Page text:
By a narrow margin, Democrats in the Virginia legislature blocked efforts by the state’s Republican Governor, Glenn Youngkin, to withdraw from coalition of states that have adopted California-style regulations to control vehicle emissions and encourage the adoption of electric vehicles.
Seventeen states now follow California’s lead on vehicle emissions, though four of the states, Minnesota, New Mexico, Nevada and Virginia, have only begun to phase in tougher emission standards. Colorado adopted tighter regulations in 2022.
Influence of California coalition grows
Additionally, the State of California announced plans to block the sales of vehicles with internal combustion engines by 2035. Other states are also considering bans on ICE engines.
Environmentalists are also hoping Michigan, the traditional home of the auto industry and muscle cars, could soon agree to California’s rules on controlling the emission of greenhouse gases from vehicles and the adoption of EVs.
For now, though, Michigan’s Democratic governor, Gretchen Whitmer, and the state’s legislature, which is controlled by Democrats for the for the first time in 40 years, appear to have other priorities for now, such as a tax cut for seniors and a repeal of the state’s “Right-To-Work” Law.
On the other hand, at least one state, Wyoming, is currently considering going in the opposite direction and banning the sale of electric vehicles by 2035.
Key Republican figure opposes spread of EVs
Youngkin, who is often mentioned by political pundits and consultants as a potential Republican candidate for President in the future, campaigned against the tougher clean air rules for vehicles.
Virginia’s current the rules were adopted in 2021 when Democrats controlled Virginia’s governor’s office, and both chambers of the state legislature. The bill requires Virginia automatically adopts tailpipe emissions standards implemented in California but stops short of banning sales of ICE vehicles.
Youngkin, a former hedge fund executive, also previously argued the using the California rules and promoting the use of EVs would undermine the reliability of the Virginia’s electric grid.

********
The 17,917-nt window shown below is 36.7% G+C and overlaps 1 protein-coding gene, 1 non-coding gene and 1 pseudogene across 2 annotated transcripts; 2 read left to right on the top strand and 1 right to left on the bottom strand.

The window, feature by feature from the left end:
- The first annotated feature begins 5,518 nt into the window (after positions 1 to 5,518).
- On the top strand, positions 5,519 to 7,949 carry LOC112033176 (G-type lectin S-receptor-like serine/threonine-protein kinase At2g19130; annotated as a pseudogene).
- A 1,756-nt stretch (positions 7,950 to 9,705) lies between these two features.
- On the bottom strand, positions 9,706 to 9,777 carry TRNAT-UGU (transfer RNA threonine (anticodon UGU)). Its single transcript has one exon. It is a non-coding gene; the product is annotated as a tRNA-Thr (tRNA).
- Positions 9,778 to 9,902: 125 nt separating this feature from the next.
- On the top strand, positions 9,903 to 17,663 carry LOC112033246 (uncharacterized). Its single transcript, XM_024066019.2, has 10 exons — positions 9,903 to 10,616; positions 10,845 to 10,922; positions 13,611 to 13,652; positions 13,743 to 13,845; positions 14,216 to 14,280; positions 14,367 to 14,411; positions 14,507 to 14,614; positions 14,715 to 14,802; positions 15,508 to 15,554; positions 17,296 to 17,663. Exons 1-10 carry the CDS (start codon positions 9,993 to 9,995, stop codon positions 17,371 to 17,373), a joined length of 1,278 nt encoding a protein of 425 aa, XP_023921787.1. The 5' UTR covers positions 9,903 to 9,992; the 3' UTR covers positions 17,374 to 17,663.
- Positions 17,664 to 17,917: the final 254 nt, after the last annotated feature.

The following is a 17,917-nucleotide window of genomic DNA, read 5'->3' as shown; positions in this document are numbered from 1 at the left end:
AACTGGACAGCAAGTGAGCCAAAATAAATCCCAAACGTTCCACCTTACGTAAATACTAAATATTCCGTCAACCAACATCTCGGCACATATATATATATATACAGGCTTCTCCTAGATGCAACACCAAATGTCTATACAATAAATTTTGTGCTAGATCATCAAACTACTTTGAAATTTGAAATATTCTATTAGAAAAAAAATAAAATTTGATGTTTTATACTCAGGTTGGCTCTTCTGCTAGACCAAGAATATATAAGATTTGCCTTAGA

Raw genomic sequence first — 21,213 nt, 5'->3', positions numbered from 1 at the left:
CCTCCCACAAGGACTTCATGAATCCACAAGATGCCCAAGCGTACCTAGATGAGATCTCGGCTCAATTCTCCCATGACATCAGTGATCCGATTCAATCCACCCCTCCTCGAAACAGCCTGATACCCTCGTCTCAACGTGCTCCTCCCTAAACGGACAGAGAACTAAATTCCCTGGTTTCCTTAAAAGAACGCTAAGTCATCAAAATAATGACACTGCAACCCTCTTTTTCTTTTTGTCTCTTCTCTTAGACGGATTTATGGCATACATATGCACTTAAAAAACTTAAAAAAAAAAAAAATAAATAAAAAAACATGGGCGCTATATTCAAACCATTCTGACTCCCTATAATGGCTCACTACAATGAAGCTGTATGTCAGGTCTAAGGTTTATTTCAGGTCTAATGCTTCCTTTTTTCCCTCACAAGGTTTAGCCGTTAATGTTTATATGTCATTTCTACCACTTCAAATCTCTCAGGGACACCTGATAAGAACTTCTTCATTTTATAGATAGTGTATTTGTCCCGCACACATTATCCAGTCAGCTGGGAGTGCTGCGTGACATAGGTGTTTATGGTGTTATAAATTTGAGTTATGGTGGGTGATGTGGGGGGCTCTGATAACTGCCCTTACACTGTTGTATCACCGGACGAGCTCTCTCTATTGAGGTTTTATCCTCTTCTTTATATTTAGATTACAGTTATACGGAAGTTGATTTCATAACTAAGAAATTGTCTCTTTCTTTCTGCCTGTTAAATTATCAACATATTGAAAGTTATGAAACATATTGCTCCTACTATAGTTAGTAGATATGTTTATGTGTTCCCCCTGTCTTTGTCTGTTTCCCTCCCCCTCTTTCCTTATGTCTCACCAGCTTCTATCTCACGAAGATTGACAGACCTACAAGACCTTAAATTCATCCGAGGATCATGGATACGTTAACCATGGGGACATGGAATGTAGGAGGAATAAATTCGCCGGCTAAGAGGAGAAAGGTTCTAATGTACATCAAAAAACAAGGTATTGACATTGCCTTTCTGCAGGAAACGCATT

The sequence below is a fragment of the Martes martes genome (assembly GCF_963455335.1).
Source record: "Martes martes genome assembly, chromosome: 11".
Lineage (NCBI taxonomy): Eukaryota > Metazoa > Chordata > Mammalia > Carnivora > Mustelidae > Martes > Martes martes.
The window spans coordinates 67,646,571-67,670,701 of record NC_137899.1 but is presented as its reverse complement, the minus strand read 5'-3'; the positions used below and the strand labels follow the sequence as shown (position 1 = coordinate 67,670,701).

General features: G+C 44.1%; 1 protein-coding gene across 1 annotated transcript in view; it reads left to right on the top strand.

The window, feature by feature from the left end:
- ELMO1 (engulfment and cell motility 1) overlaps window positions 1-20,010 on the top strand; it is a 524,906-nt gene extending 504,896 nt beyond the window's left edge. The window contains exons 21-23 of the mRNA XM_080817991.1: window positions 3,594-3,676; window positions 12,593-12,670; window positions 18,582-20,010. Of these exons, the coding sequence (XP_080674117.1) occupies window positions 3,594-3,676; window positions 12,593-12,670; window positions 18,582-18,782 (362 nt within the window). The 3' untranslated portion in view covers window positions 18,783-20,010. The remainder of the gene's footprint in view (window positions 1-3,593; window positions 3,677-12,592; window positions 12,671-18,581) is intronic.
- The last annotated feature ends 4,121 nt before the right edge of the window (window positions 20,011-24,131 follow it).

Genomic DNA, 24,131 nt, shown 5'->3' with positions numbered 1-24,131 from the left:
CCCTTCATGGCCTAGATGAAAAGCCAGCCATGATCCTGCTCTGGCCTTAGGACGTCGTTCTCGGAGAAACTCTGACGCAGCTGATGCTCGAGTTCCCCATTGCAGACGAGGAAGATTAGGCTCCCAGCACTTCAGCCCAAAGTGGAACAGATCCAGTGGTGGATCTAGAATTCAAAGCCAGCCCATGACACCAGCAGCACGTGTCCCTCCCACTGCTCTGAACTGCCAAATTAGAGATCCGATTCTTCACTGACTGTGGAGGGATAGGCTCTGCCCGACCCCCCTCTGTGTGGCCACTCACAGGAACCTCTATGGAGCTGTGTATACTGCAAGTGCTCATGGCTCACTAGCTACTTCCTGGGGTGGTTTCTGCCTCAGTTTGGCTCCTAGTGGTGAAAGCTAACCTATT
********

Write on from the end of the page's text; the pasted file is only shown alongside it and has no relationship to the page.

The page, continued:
Meanwhile, environmentalists are gearing up to protect the Democratic edge in the Virginia Senate and win back the lower chamber in elections next fall. They also worked to help flip a Virginia Senate seat from Republican to Democrat in a special election earlier this month.
In a key vote this week, lawmakers on the Senate Agriculture, Conservation and Natural Resources Committee rejected GOP proposals to block the clean air rules, which will take effect in 2024, according to the Washington Post.
If the measure had passed, it would have marked the first time any state would have moved to withdraw from the coalition favoring the California inspired rules, which now cover close to 40% of the markets for new vehicles across the United States.
EVs fall short as culture war target
While some conservative legislators have seized on California’s ban on the sales of vehicles with combustion engines as a rallying cry in Virginia and Wyoming, it has been difficult for them to electric vehicles an issue in the nation’s culture wars.
For one thing, Elon Musk, currently a hero in conservative media, has openly stated one of his goals is to end the use of internal combustion engines everywhere.
Several Southern States and their Republican legislatures have been eager to cash in on the economic development and the billions of dollars in investment being poured into the development of electric vehicles.
The investment has led to the construction of new EV assembly plants and battery plants in Texas, Kentucky, Tennessee, North and South Carolina, Georgia and Alabama as well as Republican leaning states such as Arkansas, Kansas and Indiana. Even Virginia has a plant building electric heavy-duty trucks in Southwestern part of the state.
The GOP-dominated legislatures in Tennessee and Georgia also have put up billions of dollars in incentives to promote electric vehicle related development.